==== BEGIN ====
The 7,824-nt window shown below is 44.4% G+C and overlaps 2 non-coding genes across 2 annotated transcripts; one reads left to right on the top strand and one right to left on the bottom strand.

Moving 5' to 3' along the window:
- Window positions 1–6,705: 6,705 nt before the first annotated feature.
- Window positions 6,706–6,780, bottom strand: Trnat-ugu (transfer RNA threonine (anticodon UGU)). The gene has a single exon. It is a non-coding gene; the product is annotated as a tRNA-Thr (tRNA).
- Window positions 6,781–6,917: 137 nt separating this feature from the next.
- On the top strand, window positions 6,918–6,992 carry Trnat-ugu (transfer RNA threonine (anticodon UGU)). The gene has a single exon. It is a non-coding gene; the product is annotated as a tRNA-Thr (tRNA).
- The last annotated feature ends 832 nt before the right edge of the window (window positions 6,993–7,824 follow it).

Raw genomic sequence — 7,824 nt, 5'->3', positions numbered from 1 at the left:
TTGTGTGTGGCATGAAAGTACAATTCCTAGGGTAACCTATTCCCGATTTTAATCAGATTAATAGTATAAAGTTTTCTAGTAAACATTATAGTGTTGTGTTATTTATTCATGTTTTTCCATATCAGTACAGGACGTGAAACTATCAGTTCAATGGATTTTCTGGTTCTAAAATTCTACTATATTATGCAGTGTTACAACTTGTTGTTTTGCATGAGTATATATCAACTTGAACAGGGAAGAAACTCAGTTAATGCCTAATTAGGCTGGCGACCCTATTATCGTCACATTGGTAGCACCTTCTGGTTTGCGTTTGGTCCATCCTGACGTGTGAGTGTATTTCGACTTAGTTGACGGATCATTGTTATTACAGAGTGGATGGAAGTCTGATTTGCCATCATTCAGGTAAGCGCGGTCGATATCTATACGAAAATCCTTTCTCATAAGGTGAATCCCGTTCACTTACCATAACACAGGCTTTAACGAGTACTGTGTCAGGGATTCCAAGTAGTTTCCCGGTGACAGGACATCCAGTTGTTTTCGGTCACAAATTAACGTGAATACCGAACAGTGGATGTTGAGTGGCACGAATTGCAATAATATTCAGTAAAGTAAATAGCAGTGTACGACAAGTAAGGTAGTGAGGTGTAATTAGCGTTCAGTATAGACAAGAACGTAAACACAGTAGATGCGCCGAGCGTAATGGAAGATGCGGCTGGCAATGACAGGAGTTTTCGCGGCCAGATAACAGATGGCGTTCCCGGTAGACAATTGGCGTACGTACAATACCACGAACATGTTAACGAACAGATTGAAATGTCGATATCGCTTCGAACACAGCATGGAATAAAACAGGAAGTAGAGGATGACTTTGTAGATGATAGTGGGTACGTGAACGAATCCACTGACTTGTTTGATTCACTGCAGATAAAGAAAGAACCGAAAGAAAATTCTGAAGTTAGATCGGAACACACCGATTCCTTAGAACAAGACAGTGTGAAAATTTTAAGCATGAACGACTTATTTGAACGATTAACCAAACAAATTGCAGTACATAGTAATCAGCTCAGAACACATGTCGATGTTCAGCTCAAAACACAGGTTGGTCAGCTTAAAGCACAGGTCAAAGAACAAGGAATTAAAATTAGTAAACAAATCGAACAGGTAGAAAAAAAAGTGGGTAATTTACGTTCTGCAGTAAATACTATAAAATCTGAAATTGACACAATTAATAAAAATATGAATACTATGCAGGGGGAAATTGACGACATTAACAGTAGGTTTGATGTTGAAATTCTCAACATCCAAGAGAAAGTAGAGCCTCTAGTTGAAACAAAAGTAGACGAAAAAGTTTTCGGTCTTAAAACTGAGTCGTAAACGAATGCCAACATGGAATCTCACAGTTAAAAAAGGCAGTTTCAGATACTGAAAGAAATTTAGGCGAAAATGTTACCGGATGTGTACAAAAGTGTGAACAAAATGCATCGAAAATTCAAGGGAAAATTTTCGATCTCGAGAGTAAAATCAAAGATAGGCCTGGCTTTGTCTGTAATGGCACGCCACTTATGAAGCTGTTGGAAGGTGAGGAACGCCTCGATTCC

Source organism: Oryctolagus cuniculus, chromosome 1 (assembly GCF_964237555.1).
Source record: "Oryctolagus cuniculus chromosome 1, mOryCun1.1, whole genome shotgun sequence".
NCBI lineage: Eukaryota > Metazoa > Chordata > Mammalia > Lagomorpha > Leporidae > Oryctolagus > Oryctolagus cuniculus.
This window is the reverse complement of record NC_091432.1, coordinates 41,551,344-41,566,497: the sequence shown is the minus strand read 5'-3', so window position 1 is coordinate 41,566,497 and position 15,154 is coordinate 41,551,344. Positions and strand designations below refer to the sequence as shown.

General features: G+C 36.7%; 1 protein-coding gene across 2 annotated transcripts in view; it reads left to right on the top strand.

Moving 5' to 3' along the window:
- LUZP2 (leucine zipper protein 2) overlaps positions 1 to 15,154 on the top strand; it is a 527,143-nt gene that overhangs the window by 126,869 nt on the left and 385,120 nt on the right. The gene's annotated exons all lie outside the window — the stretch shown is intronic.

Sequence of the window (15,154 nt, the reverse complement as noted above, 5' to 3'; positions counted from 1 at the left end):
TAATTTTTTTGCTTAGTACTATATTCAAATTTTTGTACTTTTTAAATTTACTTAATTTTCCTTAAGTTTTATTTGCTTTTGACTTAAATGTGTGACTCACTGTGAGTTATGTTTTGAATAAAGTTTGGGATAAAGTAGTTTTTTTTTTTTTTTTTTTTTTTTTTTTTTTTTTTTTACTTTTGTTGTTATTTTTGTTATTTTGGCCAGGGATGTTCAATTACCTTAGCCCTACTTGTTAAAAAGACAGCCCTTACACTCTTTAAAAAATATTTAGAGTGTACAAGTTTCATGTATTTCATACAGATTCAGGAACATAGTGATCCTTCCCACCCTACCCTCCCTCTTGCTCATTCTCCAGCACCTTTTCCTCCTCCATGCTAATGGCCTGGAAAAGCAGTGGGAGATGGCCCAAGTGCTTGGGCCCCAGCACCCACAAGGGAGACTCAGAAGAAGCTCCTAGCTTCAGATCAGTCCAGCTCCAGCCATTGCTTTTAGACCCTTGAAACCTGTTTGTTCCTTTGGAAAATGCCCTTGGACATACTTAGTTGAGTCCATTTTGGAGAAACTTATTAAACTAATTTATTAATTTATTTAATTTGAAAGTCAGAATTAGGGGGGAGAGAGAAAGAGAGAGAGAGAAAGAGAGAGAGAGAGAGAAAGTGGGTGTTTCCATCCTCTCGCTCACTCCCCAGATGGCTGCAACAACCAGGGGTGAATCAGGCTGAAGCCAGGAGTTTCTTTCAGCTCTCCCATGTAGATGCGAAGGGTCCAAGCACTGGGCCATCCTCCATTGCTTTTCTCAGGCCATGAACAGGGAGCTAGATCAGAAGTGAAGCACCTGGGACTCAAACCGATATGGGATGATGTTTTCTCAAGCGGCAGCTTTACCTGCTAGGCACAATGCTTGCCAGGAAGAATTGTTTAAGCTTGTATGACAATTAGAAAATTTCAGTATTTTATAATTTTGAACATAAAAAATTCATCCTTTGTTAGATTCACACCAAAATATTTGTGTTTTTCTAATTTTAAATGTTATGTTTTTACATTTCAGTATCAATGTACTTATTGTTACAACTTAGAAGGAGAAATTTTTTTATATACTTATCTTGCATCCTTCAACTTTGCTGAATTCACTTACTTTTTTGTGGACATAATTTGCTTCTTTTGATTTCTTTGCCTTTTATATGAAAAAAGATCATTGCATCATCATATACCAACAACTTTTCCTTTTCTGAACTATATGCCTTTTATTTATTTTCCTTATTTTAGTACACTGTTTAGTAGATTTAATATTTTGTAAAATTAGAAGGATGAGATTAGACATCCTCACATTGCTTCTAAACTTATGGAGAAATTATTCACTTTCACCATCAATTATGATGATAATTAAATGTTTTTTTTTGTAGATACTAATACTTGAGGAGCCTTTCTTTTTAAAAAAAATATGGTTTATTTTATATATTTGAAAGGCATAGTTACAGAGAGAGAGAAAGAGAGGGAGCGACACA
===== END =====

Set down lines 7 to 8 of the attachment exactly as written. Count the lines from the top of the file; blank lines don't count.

- The last annotated feature ends 832 nt before the right edge of the window (window positions 6,993–7,824 follow it).

Raw genomic sequence — 7,824 nt, 5'->3', positions numbered from 1 at the left: